For some, it will be heart-warming to see the Bucs spending big once again. After all, they routinely spent money leading up to their Super Bowl win in 2002. Unfortunately, that consistent spending is also what hurt them in subsequent years, as they built up huge salary cap problems, forcing them to cut ties with many of the franchise's stalwarts. Letting John Lynch and Warren Sapp walk were big issues for the Bucs, and having to cut ties with Keyshawn Johnson and his massive contract didn't help either.
These people write these stupid articles with zero research.  We didn't let Lynch and Sapp go because of cap issue.  **CENSORED**....We let them go while signing the Raiders' 40 year old linemen and RB to big contracts.

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#14 : January 03, 2013, 08:49:59 AM

For some, it will be heart-warming to see the Bucs spending big once again. After all, they routinely spent money leading up to their Super Bowl win in 2002. Unfortunately, that consistent spending is also what hurt them in subsequent years, as they built up huge salary cap problems, forcing them to cut ties with many of the franchise's stalwarts. Letting John Lynch and Warren Sapp walk were big issues for the Bucs, and having to cut ties with Keyshawn Johnson and his massive contract didn't help either.
These people write these stupid articles with zero research.  We didn't let Lynch and Sapp go because of cap issue.  **CENSORED**....We let them go while signing the Raiders' 40 year old linemen and RB to big contracts.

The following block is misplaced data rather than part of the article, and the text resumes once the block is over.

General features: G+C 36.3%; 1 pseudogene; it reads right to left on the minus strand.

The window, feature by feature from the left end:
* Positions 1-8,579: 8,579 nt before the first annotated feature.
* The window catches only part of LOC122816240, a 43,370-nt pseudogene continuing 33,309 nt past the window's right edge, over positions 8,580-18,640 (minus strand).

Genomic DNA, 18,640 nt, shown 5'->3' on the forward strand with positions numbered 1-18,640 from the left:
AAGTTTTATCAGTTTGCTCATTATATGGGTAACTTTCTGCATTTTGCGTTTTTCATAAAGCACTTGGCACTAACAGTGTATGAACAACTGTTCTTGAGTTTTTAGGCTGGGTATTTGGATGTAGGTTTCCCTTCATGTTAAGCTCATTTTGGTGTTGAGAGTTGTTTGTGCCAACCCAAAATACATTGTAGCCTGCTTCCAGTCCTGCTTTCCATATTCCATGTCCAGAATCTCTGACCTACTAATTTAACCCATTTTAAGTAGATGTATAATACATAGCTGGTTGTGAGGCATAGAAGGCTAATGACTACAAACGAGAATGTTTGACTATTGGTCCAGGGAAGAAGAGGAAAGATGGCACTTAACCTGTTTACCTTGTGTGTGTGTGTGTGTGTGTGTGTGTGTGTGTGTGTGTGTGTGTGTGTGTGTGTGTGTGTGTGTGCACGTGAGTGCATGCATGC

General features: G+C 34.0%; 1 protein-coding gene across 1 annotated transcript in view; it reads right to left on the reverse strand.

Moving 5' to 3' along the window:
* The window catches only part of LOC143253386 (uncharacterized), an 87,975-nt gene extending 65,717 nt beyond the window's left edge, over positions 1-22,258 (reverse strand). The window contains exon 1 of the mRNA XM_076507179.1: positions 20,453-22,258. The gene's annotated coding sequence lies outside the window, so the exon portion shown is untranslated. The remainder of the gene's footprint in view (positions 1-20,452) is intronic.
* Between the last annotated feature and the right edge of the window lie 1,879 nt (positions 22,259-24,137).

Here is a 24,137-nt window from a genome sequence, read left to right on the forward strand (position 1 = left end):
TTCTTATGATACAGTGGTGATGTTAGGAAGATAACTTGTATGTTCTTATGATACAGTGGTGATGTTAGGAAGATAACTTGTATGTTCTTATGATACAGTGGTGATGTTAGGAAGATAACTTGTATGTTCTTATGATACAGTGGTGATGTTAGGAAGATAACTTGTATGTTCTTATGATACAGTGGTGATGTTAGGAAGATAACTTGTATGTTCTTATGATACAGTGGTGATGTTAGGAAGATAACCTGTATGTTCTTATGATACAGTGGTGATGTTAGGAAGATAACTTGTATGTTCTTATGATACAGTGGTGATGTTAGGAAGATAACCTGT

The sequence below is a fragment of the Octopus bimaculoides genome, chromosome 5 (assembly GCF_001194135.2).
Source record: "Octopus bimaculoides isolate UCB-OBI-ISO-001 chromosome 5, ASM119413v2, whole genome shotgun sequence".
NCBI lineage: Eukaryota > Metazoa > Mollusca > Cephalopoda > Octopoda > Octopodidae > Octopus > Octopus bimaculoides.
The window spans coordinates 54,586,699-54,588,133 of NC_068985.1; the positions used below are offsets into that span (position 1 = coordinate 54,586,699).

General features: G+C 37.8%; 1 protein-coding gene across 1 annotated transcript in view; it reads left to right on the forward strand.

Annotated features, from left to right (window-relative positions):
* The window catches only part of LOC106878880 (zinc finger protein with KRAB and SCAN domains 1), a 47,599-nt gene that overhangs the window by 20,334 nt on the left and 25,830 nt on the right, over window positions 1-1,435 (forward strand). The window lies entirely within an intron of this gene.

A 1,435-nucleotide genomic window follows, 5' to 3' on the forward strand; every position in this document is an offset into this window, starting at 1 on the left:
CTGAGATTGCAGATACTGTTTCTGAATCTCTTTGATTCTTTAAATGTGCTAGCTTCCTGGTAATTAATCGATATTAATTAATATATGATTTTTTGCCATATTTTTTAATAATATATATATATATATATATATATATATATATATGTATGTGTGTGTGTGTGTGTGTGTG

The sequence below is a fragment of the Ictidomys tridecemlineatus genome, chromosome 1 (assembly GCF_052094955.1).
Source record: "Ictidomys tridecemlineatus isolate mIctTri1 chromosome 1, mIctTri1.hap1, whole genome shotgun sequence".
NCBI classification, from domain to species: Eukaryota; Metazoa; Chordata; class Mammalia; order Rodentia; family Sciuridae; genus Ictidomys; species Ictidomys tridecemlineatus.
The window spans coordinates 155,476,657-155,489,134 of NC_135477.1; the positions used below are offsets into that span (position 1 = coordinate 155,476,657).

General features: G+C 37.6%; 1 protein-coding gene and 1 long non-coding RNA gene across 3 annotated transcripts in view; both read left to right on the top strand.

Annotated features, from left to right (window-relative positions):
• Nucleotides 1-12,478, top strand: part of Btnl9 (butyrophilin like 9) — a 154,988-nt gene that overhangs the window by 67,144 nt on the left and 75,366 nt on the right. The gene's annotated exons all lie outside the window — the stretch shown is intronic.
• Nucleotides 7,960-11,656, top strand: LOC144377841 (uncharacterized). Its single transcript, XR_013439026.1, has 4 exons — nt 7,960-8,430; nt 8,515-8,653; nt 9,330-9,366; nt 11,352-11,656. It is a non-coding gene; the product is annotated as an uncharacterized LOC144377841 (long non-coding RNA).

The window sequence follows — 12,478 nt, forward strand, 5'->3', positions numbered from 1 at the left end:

Actually the decision was made by McKay and Kiffin the previous year when they signed McFarland to a large contract that they were going to allow Sapp to walk at the conclusion of his contract - Lynch came down to his neck injury and the team not thinking he could play at the same level coming back from injury.

In Football, RESPECT is never given freely by your opponent. It must be TAKEN from them...VIOLENTLY

Great players cost a lot of money but help win games. High-priced players - a byproduct of poorly run front offices with bad scouting departments - only cost a lot of money.
"Our greatest glory consists not in never falling, but in rising every time we fall."
Oliver Goldsmith